Migraine is a chronic neurological disease involving the brain and its vasculature, typically characterized by recurrent attacks of moderate or severe throbbing headache, accompanied by sensitivity to light and sound, and associated with nausea, vomiting, and inability to move due to worsening of pain. About 30% of migraineurs have some type of aura, most often visual. Migraine attacks, if untreated or suboptimally treated, usually result in significant disability, requiring bed rest and resulting in poor quality of life. Increased frequency of attacks and overuse of acute care medication are significant risks for chronification, resulting in the transformation of episodic migraine into chronic migraine. We aim to review most acute care treatments for migraine.
Current treatment options for migraine attacks were reviewed from the selected literature and combined with our clinical experience.
Current acute treatment options for migraine attacks include over-the-counter analgesics, at times combined with caffeine, nonsteroidal anti-inflammatory medications, opioids, and migraine-specific medications such as triptans and ergots. In the near future, we will probably have 3 gepants (small-molecule calcitonin gene-related peptide [CGRP] receptor antagonists). The first one was just approved in the United States. A ditan acting as a stimulator of 5-HT1F receptors, was also just approved by the FDA. Stimulation of the trigeminal, vagal, occipital, and even upper arm peripheral nerves through electrical nerve stimulation devices and magnetic stimulation devices are available as alternative, nondrug treatment options. Several devices have already been FDA-allowed for treatment in the United States and/or approved elsewhere, and others will follow soon. Behavioral medicine techniques such as biofeedback training and mindfulness have been available for some time and are often helpful.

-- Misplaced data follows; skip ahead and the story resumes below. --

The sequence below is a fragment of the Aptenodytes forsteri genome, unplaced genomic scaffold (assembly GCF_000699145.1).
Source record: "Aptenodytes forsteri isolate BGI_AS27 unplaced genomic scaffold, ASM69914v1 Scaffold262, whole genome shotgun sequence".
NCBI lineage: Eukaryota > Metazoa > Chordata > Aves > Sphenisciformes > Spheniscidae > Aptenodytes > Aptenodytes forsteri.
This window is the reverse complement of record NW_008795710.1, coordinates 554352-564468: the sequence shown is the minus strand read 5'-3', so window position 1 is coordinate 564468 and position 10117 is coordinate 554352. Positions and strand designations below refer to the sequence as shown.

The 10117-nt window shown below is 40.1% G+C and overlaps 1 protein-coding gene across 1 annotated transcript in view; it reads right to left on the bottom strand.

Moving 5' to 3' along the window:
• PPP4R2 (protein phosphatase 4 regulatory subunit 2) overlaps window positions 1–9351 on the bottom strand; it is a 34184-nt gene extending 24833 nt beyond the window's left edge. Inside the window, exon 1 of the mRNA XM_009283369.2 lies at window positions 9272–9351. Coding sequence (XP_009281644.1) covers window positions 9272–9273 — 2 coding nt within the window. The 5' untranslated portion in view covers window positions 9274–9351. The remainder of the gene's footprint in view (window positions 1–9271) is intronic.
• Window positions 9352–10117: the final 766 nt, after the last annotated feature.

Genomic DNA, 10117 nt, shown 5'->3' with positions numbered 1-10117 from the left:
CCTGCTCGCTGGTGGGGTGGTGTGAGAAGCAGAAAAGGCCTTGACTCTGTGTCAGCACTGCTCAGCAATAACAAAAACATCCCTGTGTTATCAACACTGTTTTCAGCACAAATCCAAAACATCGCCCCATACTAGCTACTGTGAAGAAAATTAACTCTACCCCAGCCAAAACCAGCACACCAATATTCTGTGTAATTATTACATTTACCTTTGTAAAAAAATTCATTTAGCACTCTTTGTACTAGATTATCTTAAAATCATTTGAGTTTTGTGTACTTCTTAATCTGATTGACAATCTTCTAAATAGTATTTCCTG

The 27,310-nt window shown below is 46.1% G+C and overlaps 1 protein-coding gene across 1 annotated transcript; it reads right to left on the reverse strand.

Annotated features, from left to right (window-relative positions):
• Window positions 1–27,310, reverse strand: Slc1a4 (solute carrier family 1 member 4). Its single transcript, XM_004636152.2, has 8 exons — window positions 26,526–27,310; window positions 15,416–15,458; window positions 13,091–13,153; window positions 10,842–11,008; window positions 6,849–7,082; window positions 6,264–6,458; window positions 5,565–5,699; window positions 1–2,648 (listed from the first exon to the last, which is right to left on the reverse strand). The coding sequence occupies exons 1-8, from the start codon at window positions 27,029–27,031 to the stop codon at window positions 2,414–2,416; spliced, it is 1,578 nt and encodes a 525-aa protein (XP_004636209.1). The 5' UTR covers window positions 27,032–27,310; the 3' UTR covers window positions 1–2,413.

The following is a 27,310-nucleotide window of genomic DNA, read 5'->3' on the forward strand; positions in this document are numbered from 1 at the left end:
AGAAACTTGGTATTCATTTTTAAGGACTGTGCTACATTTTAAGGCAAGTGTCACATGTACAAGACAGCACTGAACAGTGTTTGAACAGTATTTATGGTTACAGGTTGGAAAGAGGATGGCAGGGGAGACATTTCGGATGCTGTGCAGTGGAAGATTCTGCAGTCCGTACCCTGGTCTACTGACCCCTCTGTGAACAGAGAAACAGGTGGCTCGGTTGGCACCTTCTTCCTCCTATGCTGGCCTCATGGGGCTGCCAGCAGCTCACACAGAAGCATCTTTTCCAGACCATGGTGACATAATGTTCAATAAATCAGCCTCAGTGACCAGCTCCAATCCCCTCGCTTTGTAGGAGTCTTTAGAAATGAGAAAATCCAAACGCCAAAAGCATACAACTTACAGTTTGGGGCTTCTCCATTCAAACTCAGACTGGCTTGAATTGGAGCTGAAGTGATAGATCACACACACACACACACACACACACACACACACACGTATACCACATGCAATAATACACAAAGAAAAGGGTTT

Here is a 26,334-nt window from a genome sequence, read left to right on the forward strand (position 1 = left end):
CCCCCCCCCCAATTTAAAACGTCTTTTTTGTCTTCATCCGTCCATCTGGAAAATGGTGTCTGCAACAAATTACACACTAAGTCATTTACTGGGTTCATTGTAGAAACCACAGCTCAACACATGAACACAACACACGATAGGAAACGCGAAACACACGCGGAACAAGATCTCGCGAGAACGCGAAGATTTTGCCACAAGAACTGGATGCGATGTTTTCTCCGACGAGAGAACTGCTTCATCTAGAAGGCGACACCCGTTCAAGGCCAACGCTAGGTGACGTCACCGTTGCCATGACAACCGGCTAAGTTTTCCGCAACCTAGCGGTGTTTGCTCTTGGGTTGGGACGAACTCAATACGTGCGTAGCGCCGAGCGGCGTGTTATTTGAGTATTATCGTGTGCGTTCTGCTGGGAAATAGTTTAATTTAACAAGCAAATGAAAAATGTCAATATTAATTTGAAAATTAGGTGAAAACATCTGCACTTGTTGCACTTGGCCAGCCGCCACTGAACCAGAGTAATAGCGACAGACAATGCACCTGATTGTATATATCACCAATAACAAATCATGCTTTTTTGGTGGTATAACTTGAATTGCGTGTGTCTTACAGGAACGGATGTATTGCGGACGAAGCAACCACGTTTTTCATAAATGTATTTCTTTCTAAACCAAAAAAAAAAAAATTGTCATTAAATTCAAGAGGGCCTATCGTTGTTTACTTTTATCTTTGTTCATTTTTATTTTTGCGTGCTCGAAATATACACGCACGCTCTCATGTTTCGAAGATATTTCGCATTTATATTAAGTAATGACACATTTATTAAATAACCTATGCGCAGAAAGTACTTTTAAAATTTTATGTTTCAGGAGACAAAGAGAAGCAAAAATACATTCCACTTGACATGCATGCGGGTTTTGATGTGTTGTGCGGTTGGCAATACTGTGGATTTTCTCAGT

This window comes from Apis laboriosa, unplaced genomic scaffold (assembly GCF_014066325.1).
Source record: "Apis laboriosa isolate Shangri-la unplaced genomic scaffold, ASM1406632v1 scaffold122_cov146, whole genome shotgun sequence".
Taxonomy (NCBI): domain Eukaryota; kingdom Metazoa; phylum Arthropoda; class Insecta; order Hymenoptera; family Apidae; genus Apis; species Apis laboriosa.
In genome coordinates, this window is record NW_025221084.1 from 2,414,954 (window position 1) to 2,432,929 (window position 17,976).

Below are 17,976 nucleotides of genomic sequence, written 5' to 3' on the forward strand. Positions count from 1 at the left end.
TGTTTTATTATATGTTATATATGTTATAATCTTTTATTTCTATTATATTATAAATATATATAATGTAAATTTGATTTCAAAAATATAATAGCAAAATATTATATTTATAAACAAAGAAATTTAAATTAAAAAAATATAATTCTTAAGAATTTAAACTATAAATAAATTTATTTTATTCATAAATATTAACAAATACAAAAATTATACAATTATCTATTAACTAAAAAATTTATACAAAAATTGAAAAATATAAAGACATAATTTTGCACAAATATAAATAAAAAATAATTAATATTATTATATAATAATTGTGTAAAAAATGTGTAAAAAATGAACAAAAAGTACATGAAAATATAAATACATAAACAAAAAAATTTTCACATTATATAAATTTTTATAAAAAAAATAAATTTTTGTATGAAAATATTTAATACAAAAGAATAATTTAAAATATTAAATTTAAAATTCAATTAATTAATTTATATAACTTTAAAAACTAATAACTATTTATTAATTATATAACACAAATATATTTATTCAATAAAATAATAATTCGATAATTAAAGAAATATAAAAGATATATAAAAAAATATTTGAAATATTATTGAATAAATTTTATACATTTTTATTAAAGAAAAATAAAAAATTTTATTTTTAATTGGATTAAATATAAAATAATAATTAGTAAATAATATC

A wide variety of acute care options to treat migraine are available, and others will soon be and will herein be described in further detail. Some medications have been approved by regulatory authorities in countries other than the United States, and some devices have been given a CE Mark in Europe.